Auto dealers urged to improve protection of buyer data

Michael Martinez
The Detroit News

As car-buying increasingly shifts to online research and purchasing, some industry groups are urging dealers to better protect customers' personal information — things like Social Security numbers, bank accounts, phone numbers and vehicle purchase history.

State and federal laws help dictate how customers' information is stored and secured, and no dealer group has suffered a major hack. But mobile apps and car-shopping websites have increased the possibility.

While some automaker trade associations have developed privacy guidelines, and customers can guard themselves by using trusted dealers and secure websites, most of the responsibility falls on dealers' shoulders.

"Customers should always take care online, and shopping for a car is no different," said Mike Hindelang, co-leader of data security and privacy for the Honigman Miller Schwartz and Cohn LLP law firm, which advises businesses on these matters.

"If you are using secure connections and a 'https' website of a reputable company, you can generally transmit your information without fear, but it is never risk-free."

Beth Hill, general counsel and chief compliance officer for FordDirect — a joint venture between Ford Motor Co. and its franchise dealers that provides advertising information — said dealers have an increased responsibility to avoid becoming the next Target, Home Depot, Sony, Anthem or other large organization that's had data breached and personal information stolen. That responsibility includes everything from educating employees on simple measures — like not sending Social Security numbers or financial informational through email — to ensuring the credibility of the vendors with whom dealers work.

Dealers increasingly are turning to third-party software developers to create mobile apps and virtual showrooms to help sell cars. At the National Automobile Dealers Association convention in January, groups introduced new technologies such as personalized websites and tablet-based signature pads on which customers can sign documents during the car-buying process.

"Underpinning all of these new technologies is the need to secure information and to do it in a privacy sensitive way," Hill said in an interview. "There's a lot of information they have about customers. They must make sure they're working with trusted providers to take that issue seriously."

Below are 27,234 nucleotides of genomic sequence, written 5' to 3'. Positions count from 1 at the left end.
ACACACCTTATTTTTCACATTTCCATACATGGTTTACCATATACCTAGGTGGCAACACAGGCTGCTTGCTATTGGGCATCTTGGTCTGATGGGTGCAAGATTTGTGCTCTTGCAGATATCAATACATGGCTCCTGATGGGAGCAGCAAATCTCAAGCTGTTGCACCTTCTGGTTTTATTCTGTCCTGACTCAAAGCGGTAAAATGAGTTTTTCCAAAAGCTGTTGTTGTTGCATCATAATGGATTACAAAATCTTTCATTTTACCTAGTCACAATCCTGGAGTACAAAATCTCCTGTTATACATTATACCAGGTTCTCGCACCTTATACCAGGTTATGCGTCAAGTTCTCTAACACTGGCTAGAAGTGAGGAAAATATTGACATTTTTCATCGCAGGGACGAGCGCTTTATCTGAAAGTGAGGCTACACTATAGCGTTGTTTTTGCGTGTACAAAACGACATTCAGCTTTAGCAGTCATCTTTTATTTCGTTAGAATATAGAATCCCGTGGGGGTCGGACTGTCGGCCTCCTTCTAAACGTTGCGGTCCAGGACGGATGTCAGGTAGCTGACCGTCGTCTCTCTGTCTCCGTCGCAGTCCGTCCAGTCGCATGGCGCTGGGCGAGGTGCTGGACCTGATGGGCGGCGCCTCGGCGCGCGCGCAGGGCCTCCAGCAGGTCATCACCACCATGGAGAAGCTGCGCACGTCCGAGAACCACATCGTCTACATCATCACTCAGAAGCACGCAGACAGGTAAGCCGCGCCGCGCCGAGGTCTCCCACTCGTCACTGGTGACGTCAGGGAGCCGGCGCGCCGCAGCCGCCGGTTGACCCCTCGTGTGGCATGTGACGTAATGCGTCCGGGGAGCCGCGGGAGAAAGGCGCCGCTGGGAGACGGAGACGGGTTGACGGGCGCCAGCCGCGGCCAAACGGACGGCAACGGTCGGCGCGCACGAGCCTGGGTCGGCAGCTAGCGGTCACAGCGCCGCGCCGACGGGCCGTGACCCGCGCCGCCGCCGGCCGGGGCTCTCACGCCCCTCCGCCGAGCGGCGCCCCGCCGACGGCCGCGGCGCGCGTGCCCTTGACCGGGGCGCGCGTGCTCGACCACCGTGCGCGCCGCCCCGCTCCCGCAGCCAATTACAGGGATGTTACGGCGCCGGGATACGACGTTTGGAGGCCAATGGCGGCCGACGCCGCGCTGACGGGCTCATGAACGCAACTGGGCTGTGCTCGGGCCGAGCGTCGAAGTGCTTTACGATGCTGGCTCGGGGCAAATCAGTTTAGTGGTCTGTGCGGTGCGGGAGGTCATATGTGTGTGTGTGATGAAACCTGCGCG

Studies say customers are doing more mobile shopping than ever before. FordDirect research found customers spend about 75 percent of their car-buying experience online, and 30-50 percent of that online traffic comes from mobile or tablet use.

"Your online showroom is very important," said Kate Bullach, vice president of marketing and communications at FordDirect. "Customers aren't tire-kickers, they're tire-clickers."

While researching, studies have found that would-be buyers visit third-party sites — like AutoTrader, TrueCar or Edmunds — 51 percent of the time, and go to dealerships less and less.

"There's a lot of change in consumer behavior," said Dave Winslow, chief digital strategist for Dealertrack Technologies, a company that provides software to dealers to develop their digital presence.

"They're spending more time on dealer sites and they're not just viewing cars; they're getting finance quotes, they're getting trade-in information. The landscape's really shifted to digital."

Raj Sundaram, Dealertrack's co-president, said customer data is in secure hands with his company.

"All of that has been accounted for in all our (services). This is what we do; we know how to protect data."

He said Dealertrack works with dealers to educate their employees on safe handling of sensitive information, and he's noticed a change in the types of workers dealers hire. More are filling chief technical officer jobs with highly qualified workers — positions that weren't needed at a dealership five or 10 years ago.

David Kelleher, president of David Chrysler Dodge Jeep Ram in Glen Mills, Pennsylvania, uses Dealertrack and said most customers' information isn't discussed through email — and credit or personal information is transmitted through encrypted Web pages.

"Data in our store is something we've worked very hard on," he said. "Our finance and insurance 'wing' was put away from normal traffic areas, and all have secured unique (virtual) locks that can only be opened by the manager or myself. Fortunately, we've never had an issue. There is lots of support available to dealers to safeguard."

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